Consolidating a sprawling mass of data centers is no easy task, and the US Army is struggling.
The 2010 Federal Data Center Consolidation Initiative, and subsequent 2016 Data Center Optimization Initiative, ordered the Army to shut down 60 percent of its nearly 1,200 data centers by fiscal 2018, but it looks unlikely to hit that deadline. In an effort to get things back on track, Secretary Eric Fanning has unveiled a new plan, directly listing data centers that should be closed.
War on waste
“Progress in system and application virtualization and rationalization has been slow, and our data center closure and consolidation efforts have come to a virtual standstill,” Fanning wrote in a document adressed to Army command, spotted by Fedscoop.
“Every IT system and application presents a potential attack surface to those wishing to affect our readiness to respond when required.”
We can no longer afford the luxury of unconstrained IT expenses nor accept the risk to the Army and the Nation posed by cyber threats directed against Army capabilities.”
Fanning said that of the $8.3 billion required to fund Army IT services, much was spent to maintain unnecessary and unsafe systems.
The Secretary of the Army added: “The end state includes all enterprise systems and applications being approved, planned, resourced, and migrated to enterprise hosting environments no later than 30 September 2018, contingent upon the availability of enterprise hosting environments.”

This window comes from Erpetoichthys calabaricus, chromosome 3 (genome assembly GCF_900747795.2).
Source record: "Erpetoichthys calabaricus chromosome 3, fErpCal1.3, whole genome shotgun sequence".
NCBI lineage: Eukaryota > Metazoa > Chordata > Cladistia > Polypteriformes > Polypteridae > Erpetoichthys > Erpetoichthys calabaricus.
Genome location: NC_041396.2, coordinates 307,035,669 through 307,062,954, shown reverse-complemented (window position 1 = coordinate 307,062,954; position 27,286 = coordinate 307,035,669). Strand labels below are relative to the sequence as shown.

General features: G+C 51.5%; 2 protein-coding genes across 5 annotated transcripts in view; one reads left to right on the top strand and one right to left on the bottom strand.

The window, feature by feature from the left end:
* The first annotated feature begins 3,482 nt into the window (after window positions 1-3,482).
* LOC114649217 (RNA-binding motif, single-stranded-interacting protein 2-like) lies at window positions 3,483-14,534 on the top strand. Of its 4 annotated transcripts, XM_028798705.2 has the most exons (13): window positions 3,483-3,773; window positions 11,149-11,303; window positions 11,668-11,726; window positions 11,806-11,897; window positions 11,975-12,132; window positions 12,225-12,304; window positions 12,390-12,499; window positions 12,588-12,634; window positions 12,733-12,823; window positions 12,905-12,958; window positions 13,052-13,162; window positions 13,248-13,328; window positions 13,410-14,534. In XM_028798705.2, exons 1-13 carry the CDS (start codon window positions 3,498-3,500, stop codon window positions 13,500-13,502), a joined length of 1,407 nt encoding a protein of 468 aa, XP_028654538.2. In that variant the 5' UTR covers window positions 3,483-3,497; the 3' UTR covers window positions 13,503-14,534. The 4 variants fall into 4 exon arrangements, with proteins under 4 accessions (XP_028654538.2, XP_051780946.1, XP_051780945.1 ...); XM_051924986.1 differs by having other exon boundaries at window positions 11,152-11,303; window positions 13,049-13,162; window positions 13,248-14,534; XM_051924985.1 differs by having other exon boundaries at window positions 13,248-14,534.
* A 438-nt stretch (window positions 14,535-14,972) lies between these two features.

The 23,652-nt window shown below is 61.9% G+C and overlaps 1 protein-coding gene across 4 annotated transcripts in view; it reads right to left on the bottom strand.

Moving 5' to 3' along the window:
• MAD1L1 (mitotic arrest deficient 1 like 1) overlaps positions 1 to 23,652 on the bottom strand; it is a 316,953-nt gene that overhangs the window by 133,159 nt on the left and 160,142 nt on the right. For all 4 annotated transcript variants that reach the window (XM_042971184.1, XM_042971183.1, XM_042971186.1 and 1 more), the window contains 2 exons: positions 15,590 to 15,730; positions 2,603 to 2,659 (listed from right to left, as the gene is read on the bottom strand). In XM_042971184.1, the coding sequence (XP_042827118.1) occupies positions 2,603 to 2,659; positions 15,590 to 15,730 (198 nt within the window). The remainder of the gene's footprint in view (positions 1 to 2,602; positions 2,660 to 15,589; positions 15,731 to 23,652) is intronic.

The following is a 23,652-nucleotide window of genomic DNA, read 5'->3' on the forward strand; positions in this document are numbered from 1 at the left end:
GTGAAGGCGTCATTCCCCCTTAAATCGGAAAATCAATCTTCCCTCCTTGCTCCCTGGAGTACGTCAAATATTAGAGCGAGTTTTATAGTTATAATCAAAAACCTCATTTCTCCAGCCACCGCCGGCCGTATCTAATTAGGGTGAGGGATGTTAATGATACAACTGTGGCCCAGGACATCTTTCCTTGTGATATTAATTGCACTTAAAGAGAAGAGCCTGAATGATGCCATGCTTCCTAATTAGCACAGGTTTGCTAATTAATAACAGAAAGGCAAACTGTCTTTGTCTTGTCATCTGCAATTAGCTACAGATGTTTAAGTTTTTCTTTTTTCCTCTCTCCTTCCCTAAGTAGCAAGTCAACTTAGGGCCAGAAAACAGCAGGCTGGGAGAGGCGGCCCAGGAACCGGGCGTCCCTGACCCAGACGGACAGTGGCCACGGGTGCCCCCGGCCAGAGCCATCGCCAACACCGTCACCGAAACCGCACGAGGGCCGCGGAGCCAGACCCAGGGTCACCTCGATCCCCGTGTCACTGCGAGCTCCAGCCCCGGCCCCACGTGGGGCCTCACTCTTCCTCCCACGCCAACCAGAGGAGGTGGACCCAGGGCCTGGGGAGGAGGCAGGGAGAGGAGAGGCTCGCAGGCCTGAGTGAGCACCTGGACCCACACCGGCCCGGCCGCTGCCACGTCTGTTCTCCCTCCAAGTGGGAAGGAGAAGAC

He continued: “Reducing the Army’s data center inventory will enable the Army to make the follow-on transition to its long-term end state of four continental United States (CONUS) Army Enterprise Data Centers (AEDCs) and six outside the continental United States (OCONUS) AEDCs.
“This facilitates implementation of the Army Private Cloud - Enterprise (APC-E) in the 2025 timeframe and is consistent with the Army’s Cloud Computing Strategy (reference g), which leverages approved DoD, Federal, and commercial cloud service providers.”
The Army is currently conducting a cloud trial, and has grand digital plans for the future, despite its current consolidation troubles.
Fanning also set a deadline for the Army adoption of the Microsoft Windows 10 Secure Host Baseline - originally meant to happen last year, it must now happen by the end of the month.
Most federal agencies have faced similar modernization and consolidation issues, but the Department of Defense as a whole has found the job particularly challenging. To increase the pace of the initiative, last year the Pentagon announced plans for a special data center closure team.
In the document, Fanning listed hundreds of facilities that would soon be closed, as well the schedule he hoped to implement.
But Fanning’s tenure is set to come to an end - after having the job for less than a year due to his confirmation being delayed by Senate Republicans, the Secretary will be replaced by the incoming Trump administration. His position is likely to be taken by billionaire Vincent Viola.
Viola made his fortune with Virtu Financial, an electronic trading firm that he founded.